On an individual level, a veteran might also need Diaz to accompany her to gynecological exams to help her cope and avoid panic, for example. More broadly, Diaz and others are also working to raise awareness of military sexual trauma among patients and providers alike with an annual monthlong education campaign. For the veterans, she says, the campaign emphasizes that they're not alone and that there's an advocate for them. For providers, the message is that trauma is often hidden. "The provider might see anger in the forefront, but underneath there's fear or vulnerability," says Diaz. By working alongside the physician or other provider, Diaz can help ensure the patient gets the care she needs.
Diaz also works with the center's transgender clinic, which addresses physical, social and mental health issues. As part of that interdisciplinary team, she helps patients manage their transitions and explore their gender identity. She also helps screen patients to see if they're candidates for hormone therapy. Many of these patients have experienced bullying and harassment and may feel depressed, anxious or just uncertain. "We're looking at stability, support and their use of coping skills," says Diaz, who works alongside a primary-care physician, a psychiatrist, nurses, a social worker and another psychologist.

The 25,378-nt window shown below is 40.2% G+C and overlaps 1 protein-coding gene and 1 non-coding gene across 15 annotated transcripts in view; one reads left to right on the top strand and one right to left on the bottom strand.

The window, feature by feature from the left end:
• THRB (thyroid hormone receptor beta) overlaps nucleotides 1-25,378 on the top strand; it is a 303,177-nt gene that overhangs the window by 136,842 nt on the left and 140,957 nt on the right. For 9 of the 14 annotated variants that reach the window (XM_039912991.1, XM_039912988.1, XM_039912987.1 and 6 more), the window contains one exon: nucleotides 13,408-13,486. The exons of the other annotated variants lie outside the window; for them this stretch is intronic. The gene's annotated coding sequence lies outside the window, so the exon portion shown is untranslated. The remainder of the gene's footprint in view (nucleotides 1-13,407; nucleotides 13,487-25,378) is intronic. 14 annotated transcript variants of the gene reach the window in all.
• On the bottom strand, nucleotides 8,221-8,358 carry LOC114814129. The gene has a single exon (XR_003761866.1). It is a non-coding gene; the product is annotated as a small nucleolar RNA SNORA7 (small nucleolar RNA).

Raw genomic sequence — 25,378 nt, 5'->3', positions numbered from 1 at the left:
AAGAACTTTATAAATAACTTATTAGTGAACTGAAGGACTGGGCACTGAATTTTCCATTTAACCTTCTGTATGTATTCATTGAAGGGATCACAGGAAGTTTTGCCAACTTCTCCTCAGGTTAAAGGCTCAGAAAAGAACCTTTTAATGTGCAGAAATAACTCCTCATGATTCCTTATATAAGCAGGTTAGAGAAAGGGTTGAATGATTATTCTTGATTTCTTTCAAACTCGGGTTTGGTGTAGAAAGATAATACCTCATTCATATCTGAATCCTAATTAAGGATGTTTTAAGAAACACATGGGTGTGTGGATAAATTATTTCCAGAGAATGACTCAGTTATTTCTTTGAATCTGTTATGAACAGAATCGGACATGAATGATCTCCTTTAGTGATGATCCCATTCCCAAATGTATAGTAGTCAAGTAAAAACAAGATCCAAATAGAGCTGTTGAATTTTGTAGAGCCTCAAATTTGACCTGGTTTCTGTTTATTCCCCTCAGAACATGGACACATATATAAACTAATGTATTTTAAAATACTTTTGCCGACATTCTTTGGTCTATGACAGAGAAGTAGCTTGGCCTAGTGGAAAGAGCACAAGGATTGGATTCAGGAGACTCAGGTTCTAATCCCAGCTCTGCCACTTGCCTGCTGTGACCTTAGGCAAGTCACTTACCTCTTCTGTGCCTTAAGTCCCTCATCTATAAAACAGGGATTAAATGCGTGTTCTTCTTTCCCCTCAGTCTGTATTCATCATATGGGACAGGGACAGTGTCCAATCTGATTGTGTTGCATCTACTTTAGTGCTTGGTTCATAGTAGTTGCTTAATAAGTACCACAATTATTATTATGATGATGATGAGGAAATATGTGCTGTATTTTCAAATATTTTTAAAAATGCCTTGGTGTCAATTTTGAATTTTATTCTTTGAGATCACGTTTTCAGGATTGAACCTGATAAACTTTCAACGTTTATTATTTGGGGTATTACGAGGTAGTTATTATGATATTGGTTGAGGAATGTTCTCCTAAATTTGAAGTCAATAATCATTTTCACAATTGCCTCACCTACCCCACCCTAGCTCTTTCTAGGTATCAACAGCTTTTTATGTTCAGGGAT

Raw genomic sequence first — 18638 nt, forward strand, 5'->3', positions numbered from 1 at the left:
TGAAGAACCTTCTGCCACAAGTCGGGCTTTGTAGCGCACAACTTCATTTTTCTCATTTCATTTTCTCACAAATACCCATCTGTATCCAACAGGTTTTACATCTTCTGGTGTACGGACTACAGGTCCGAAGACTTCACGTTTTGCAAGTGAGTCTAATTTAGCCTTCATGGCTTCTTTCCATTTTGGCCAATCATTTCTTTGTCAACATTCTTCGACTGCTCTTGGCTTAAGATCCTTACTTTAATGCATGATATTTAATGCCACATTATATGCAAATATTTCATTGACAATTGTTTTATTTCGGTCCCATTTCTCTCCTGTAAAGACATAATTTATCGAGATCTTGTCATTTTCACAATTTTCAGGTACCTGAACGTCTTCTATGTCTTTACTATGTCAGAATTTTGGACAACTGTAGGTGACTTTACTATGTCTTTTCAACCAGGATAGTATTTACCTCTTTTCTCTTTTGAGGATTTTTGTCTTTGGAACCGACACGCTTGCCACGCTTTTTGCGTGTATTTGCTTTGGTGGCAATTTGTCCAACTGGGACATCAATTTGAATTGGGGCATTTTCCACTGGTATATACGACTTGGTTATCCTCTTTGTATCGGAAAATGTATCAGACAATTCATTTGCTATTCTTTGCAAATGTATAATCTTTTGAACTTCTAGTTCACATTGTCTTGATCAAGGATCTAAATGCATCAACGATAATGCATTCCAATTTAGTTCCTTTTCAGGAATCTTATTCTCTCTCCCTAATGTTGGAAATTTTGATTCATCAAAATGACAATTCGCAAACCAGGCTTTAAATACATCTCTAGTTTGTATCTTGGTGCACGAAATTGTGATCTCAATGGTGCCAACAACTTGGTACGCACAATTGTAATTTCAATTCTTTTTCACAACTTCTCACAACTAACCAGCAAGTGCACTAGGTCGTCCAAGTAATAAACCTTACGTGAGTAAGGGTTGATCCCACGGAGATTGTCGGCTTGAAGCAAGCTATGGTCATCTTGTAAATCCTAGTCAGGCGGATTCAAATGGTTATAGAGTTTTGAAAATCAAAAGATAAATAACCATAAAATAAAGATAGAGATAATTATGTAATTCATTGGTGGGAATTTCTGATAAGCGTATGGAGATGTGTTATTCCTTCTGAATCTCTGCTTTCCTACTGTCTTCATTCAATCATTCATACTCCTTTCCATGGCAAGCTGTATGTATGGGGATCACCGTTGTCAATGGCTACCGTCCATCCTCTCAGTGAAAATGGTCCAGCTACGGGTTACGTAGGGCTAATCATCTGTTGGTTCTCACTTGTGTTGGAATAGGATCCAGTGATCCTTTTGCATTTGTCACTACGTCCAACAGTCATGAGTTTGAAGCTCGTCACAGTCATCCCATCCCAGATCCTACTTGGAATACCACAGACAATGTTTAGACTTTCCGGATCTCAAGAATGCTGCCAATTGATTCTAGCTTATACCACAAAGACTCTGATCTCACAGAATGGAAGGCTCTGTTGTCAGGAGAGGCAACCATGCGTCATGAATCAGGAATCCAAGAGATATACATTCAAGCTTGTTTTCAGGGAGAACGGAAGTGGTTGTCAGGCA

The biggest challenge with providing collaborative, multidisciplinary care that involves so many specialty providers in the same place at the same time is that it requires a good amount of time and space for them to collaborate on the best plans of care for their patients, says Diaz. "We have a lot of providers ready and willing to see veterans, but sometimes it's hard to coordinate with all the different disciplines and find rooms because we're growing," she says. "That's probably a good problem to have."